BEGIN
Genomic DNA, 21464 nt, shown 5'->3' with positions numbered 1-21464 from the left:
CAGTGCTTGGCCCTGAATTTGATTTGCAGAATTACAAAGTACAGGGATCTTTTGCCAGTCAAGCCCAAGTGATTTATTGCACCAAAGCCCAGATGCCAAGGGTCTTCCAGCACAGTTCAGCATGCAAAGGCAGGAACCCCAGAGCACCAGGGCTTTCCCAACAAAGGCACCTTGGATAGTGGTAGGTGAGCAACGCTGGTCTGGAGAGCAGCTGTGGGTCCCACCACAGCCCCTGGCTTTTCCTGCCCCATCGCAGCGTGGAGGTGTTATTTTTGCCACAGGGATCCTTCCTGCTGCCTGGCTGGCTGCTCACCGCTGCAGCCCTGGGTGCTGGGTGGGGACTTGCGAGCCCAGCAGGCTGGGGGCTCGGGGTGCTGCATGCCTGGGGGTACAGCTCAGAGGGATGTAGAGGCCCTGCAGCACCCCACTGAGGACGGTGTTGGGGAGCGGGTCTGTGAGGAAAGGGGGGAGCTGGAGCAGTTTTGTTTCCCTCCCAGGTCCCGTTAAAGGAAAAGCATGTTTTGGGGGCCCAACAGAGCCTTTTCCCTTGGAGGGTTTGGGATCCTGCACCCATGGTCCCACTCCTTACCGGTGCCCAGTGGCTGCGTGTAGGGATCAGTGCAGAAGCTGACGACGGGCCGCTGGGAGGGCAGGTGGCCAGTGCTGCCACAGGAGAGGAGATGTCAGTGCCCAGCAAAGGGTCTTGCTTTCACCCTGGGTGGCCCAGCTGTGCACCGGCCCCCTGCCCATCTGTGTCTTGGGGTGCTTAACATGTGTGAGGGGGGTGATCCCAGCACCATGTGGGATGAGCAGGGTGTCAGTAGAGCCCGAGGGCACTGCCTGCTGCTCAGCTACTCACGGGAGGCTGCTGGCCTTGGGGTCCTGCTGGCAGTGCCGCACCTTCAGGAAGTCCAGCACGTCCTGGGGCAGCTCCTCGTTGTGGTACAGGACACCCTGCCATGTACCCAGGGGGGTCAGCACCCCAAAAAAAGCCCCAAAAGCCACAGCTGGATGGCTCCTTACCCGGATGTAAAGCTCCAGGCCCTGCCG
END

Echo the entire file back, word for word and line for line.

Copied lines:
Genomic DNA, 21464 nt, shown 5'->3' with positions numbered 1-21464 from the left:
CAGTGCTTGGCCCTGAATTTGATTTGCAGAATTACAAAGTACAGGGATCTTTTGCCAGTCAAGCCCAAGTGATTTATTGCACCAAAGCCCAGATGCCAAGGGTCTTCCAGCACAGTTCAGCATGCAAAGGCAGGAACCCCAGAGCACCAGGGCTTTCCCAACAAAGGCACCTTGGATAGTGGTAGGTGAGCAACGCTGGTCTGGAGAGCAGCTGTGGGTCCCACCACAGCCCCTGGCTTTTCCTGCCCCATCGCAGCGTGGAGGTGTTATTTTTGCCACAGGGATCCTTCCTGCTGCCTGGCTGGCTGCTCACCGCTGCAGCCCTGGGTGCTGGGTGGGGACTTGCGAGCCCAGCAGGCTGGGGGCTCGGGGTGCTGCATGCCTGGGGGTACAGCTCAGAGGGATGTAGAGGCCCTGCAGCACCCCACTGAGGACGGTGTTGGGGAGCGGGTCTGTGAGGAAAGGGGGGAGCTGGAGCAGTTTTGTTTCCCTCCCAGGTCCCGTTAAAGGAAAAGCATGTTTTGGGGGCCCAACAGAGCCTTTTCCCTTGGAGGGTTTGGGATCCTGCACCCATGGTCCCACTCCTTACCGGTGCCCAGTGGCTGCGTGTAGGGATCAGTGCAGAAGCTGACGACGGGCCGCTGGGAGGGCAGGTGGCCAGTGCTGCCACAGGAGAGGAGATGTCAGTGCCCAGCAAAGGGTCTTGCTTTCACCCTGGGTGGCCCAGCTGTGCACCGGCCCCCTGCCCATCTGTGTCTTGGGGTGCTTAACATGTGTGAGGGGGGTGATCCCAGCACCATGTGGGATGAGCAGGGTGTCAGTAGAGCCCGAGGGCACTGCCTGCTGCTCAGCTACTCACGGGAGGCTGCTGGCCTTGGGGTCCTGCTGGCAGTGCCGCACCTTCAGGAAGTCCAGCACGTCCTGGGGCAGCTCCTCGTTGTGGTACAGGACACCCTGCCATGTACCCAGGGGGGTCAGCACCCCAAAAAAAGCCCCAAAAGCCACAGCTGGATGGCTCCTTACCCGGATGTAAAGCTCCAGGCCCTGCCG